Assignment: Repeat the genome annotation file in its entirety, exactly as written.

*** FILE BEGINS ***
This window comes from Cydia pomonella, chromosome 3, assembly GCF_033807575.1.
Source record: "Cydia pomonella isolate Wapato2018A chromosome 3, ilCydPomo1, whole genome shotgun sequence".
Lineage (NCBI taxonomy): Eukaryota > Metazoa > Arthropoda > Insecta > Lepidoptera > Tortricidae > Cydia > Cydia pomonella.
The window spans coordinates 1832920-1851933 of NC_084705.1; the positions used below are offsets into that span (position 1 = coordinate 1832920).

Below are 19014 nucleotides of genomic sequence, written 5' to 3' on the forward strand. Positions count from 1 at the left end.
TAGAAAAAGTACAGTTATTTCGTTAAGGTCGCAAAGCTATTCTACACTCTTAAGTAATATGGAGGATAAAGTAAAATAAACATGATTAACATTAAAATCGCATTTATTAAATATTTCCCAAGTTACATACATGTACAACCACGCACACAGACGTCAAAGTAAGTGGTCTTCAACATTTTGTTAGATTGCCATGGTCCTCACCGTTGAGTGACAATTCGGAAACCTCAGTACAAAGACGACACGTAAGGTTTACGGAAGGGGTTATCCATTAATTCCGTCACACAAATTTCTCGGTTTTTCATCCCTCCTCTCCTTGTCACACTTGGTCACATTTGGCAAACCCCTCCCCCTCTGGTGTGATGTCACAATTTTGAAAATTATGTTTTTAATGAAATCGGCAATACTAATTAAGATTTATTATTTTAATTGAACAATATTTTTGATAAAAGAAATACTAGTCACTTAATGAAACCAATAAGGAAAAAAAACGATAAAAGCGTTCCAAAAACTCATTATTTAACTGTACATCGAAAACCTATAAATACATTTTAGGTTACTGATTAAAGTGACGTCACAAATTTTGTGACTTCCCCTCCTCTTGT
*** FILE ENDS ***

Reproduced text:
This window comes from Cydia pomonella, chromosome 3, assembly GCF_033807575.1.
Source record: "Cydia pomonella isolate Wapato2018A chromosome 3, ilCydPomo1, whole genome shotgun sequence".
Lineage (NCBI taxonomy): Eukaryota > Metazoa > Arthropoda > Insecta > Lepidoptera > Tortricidae > Cydia > Cydia pomonella.
The window spans coordinates 1832920-1851933 of NC_084705.1; the positions used below are offsets into that span (position 1 = coordinate 1832920).

Below are 19014 nucleotides of genomic sequence, written 5' to 3' on the forward strand. Positions count from 1 at the left end.
TAGAAAAAGTACAGTTATTTCGTTAAGGTCGCAAAGCTATTCTACACTCTTAAGTAATATGGAGGATAAAGTAAAATAAACATGATTAACATTAAAATCGCATTTATTAAATATTTCCCAAGTTACATACATGTACAACCACGCACACAGACGTCAAAGTAAGTGGTCTTCAACATTTTGTTAGATTGCCATGGTCCTCACCGTTGAGTGACAATTCGGAAACCTCAGTACAAAGACGACACGTAAGGTTTACGGAAGGGGTTATCCATTAATTCCGTCACACAAATTTCTCGGTTTTTCATCCCTCCTCTCCTTGTCACACTTGGTCACATTTGGCAAACCCCTCCCCCTCTGGTGTGATGTCACAATTTTGAAAATTATGTTTTTAATGAAATCGGCAATACTAATTAAGATTTATTATTTTAATTGAACAATATTTTTGATAAAAGAAATACTAGTCACTTAATGAAACCAATAAGGAAAAAAAACGATAAAAGCGTTCCAAAAACTCATTATTTAACTGTACATCGAAAACCTATAAATACATTTTAGGTTACTGATTAAAGTGACGTCACAAATTTTGTGACTTCCCCTCCTCTTGT